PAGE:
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An elementary school boy sits in front of a computer in his special education school while holding up a page of autographs.



Forming Relationships with Children Whose Siblings Have Special Needs


Having a sibling with special needs comes with a different set of expectations and experiences than those of typical children. From being the protector to taking on different responsibilities, this unique population of children are steadfast and strong. Here we will discuss how siblings of those with special needs have their own unique needs and challenges of their own, especially when it comes to dating and friendships.

Having a sibling with special needs can sometimes make it difficult to relate to others in some relationship circles. They sometimes are unfortunately exposed to bullying and other unfavorable situations where they have to become protective of their sibling. As a result, siblings of children with special needs are required be more selective of who they bring around their sibling, and ensure they have friends who are accepting and welcoming to those with different abilities. Thankfully, in most cases, there are resources available in the community that encourage siblings of those with special needs to meet. This gives children a chance to connect with others that are in similar situations.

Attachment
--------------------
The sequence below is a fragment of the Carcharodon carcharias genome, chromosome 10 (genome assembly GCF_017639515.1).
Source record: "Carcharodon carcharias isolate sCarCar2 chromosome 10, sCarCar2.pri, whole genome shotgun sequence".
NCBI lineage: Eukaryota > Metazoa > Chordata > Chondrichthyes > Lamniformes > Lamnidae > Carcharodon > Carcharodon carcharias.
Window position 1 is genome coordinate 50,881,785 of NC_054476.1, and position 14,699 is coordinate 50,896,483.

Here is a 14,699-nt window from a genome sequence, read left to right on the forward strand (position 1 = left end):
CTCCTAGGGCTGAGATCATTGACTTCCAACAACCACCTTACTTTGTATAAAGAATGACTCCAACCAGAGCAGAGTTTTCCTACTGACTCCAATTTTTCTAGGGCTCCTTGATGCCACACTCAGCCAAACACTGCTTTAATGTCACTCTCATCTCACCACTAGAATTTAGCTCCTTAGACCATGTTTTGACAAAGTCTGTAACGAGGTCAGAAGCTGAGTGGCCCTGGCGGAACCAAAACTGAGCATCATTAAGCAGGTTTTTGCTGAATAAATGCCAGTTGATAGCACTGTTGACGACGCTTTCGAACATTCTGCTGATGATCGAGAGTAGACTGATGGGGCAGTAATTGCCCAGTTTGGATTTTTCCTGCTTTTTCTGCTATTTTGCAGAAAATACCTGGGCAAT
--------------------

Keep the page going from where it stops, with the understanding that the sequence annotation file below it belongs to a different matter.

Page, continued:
Additionally, to ensure siblings of children with special needs feel supported, parent and/or caregiver involvement in these relationships is crucial. It is also important that they listen and validate any concerns that the siblings may have when it comes to friendships and dating. They may need extra support with navigating these relationships, as most children do, and it is important that they feel like their problems and anxieties matter.

When it comes to matters of the heart, we all have certain things we look for in a partner. However, for people who have siblings with special needs, the first date can seem more like a job interview. Are they reliable? Will they stick around? Will they accept my sibling? These are all questions that may run through their minds.

When speaking with a friend, whose younger brother has autism, she stated that her bar for dating has always been higher than others. She learned at an early age that her brother was different, and she has been his fiercest protector ever since. She has even stopped dating people due to the “red flags” that they have shown when interacting with her brother. Her partner loving and accepting her brother has always been a top priority of hers, especially since her brother is one of her very best friends. Her father even recognized that she prioritized her brother in her dating life. During his speech at her wedding, her father stated to her husband, “Equally important as you treated my daughter was also how you treated my son, and you have passed that test, too.”

Below are some ideas on how to support those with siblings with special needs.

  • Be inclusive: Make sure you are willing to accept their sibling just as you accept them.
  • Be honest: Let them know if you have questions about their sibling instead of making assumptions.
  • Listen: Parents and/or caregivers – it is important that all children feel validated and listened to.
  • Educate Yourself: Read articles, watch videos and form bond with these individuals to better understand the challenges they face.

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